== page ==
- We have been given reassurances many times about the safety of medical treatments that seem to challenge common sense, only to find later that the data had been misinterpreted, or methodologically flawed. In addition to misinterpretation, research data may be fudged, suppressed, used in restricted population groups which don't relate to the public in general. The dangers of long term effects may not be apparant in short term or even extended trials, only to raise their ugly heads later, after many have died or been permanently maimed. Medical research has emphasised efficacy over safety for centuries. Hahnemann warned of this back in the early nineteenth century, when he referred to primary and secondary effects of medicines: the good effects came first, and the heavy price often came second. In short, research data can no longer be trusted the way it once was. People have been killed or maimed too often by treatments which the government, medical researchers, and physicians themselves have calmly and self-confidently proclaimed to be entirely safe.
- There is increased evidence that we must try to live in harmony with nature, not try to master it. The triumph of vaccination has helped to eliminate illnesses that were once the scourge of humanity: polio and smallpox for example. But now new infectious agents arise that are proving even more challenging, such as AIDS, MRSA, and possibly new strains of influenza (bird flu). Humans have tried to master nature for their safety, pleasure and comfort. We have found however, that our use of fossil fuels, commercial agriculture, and technology has proven imprudent. We did not forsee the problems of pollution, such as global warming, toxins in our food, in the toys of our children, in the water we drink, and in the air we breath. We did not forsee the effects of commercial agriculture on the quality of our food, which has now affected the quality of our health. Thinking that we can ride roughshod over mother nature has proven to be misguided. The use of antibiotics has led to the appearance of MRSA, clostridium difficile, pseudomonas, and resistant strains of tuberculosis. Antibiotic use can also lead to fungal infections, and to the selection of multiple antibiotic resistant bacterial strains. As we continue to make "progress" technologically, we wipe out species of plants and animals. When do we stop to consider the possibility of living harmoniously with nature, rather than destroying, in General Sherman-like manner, every part of it that lies in our path?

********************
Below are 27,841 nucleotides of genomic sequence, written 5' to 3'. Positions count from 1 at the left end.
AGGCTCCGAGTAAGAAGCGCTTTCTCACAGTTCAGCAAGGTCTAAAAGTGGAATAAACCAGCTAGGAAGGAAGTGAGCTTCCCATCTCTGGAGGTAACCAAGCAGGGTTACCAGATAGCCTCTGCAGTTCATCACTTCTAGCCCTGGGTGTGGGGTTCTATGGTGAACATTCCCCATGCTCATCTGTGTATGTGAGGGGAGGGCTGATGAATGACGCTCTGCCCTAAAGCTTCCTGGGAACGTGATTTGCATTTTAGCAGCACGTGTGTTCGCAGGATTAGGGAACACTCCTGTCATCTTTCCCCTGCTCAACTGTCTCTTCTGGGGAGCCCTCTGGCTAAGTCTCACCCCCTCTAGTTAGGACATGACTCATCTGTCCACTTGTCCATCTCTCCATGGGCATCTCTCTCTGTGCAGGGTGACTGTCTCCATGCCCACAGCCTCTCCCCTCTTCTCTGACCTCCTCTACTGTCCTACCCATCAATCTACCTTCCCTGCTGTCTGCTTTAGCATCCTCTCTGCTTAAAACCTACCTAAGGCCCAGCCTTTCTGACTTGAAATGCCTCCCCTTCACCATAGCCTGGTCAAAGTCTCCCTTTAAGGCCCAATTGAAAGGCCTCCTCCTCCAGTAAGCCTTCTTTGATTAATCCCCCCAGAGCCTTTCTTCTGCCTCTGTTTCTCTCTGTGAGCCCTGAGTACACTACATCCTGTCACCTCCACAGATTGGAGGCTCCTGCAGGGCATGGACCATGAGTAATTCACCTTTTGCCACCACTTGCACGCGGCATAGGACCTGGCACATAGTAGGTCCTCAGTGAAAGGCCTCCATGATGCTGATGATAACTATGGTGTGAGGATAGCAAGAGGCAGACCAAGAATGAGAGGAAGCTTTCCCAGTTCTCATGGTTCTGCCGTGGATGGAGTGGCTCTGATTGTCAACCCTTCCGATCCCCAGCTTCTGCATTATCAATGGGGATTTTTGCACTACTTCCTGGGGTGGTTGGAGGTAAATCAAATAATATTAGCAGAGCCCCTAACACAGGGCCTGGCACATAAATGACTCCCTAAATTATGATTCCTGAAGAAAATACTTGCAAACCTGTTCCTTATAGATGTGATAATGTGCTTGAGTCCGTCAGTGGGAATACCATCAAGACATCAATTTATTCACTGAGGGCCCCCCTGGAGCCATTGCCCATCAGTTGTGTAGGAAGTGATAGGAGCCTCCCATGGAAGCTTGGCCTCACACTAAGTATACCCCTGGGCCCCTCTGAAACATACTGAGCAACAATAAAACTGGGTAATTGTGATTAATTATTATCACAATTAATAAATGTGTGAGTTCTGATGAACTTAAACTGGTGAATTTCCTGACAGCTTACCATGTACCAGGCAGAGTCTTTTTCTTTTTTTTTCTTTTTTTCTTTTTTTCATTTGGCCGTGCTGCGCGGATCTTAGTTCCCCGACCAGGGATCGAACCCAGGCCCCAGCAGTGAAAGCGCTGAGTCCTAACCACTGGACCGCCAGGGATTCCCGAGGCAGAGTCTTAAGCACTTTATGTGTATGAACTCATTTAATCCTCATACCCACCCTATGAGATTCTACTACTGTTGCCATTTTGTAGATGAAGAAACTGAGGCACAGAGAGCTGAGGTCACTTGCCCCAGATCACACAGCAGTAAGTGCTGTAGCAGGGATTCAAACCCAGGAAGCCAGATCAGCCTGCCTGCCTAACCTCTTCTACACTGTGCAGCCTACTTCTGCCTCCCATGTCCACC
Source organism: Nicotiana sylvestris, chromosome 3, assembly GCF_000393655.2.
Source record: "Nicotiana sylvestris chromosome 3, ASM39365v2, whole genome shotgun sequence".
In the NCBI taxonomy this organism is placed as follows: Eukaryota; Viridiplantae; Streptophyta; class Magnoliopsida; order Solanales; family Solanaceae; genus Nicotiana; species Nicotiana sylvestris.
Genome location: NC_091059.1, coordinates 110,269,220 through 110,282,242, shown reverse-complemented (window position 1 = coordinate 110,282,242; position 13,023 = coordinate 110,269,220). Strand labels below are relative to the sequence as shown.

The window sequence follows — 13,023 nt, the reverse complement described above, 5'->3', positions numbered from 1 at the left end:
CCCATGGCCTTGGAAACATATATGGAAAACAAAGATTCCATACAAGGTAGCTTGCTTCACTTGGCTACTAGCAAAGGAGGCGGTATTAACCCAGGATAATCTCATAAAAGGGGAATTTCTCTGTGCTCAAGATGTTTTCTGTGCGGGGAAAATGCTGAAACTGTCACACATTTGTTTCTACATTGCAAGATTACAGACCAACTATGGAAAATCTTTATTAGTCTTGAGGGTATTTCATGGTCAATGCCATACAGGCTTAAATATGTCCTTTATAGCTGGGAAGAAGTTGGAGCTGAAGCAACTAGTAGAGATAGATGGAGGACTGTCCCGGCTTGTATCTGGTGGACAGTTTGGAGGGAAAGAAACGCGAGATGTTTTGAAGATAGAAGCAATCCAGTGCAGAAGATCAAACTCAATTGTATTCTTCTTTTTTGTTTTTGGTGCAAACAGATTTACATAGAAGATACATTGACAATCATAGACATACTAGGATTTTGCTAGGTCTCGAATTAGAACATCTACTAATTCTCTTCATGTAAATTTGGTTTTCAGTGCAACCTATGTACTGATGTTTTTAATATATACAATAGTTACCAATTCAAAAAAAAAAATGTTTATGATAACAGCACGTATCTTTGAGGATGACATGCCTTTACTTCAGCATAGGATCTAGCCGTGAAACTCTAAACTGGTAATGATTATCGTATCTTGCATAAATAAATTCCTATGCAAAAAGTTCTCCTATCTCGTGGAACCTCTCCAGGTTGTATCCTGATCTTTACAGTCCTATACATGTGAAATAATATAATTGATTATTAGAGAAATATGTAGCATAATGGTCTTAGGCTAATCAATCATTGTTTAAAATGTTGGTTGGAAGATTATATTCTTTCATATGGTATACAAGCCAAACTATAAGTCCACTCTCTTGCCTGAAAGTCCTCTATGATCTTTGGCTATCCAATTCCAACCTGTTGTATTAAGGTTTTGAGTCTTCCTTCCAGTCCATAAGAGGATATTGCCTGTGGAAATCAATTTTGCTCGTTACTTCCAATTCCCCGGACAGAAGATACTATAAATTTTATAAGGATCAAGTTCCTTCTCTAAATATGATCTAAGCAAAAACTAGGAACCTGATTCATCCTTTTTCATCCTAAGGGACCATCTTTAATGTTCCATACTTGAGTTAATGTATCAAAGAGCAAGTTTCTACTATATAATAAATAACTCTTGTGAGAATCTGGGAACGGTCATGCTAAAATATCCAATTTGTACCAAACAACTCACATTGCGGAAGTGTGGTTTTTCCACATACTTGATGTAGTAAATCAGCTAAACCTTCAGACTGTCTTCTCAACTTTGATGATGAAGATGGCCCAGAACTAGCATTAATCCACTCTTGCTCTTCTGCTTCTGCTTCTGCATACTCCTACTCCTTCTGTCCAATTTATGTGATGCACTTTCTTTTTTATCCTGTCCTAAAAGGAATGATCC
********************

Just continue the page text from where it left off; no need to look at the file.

- Some may say that one can't live harmoniously with small pox, plague, polio or leprosy. Homeopathy is able to prophylax against most infectious disease with some success (albeit possibly with less overall efficacy than vaccination). It can also treat most acute infectious illness including viral illness, again with considerable, but not total success. Homeopathic treatment virtually never results in any serious morbidity or mortality. It also provides a means of living harmoniously with nature. It does not have dangerous or lethal side effects. The worst that can be said about it is that it is not perfect. It does not wipe out infectious organisms or the diseases they cause. But it also does not cause holes in the ecosystem which later may be filled by even more pathogenic organisms. It does not pollute or destroy the environment. It does not suppress acute illness and in the process create chronic illness. It is a reasonable alternative to vaccination for many or most infectious illnesses, but it may not alway confer the degree of protection we would like to have.
In sum, vaccination has been shown by numerous studies to be effective in reducing the incidence of certain infectious diseases, but it has not proven to be equally effective for all, and it has a compromised safety record. It is touted as being a wise choice without sufficient regard for the long-term and short-term risks, both to ourselves and to the ecosystem. It is difficult not to succumb to the temptation to protect ourselves and our children from frightening diseases. But we must remember that while we protect with one stroke, we may be opening ourselves up to other dangers with another. We simply do not know the long term consequences of vaccination. Vaccination should be considered a useful option, probably some vaccines more than others (Diphtheria and Tetanus appear to be among the safest), and particularly in situations where epidemics are present or threatening, but it may or may not be a wise choice as routine treatment for ourselves or our children. It is not the no-brainer choice that it has been held up to be. It warrants careful thought, and much further research. This research will not occur as long as there is blind acceptance of the safety and efficacy of vaccines and as long as an attitude that discourages thoughtful reflection upon the research data persists in the medical community.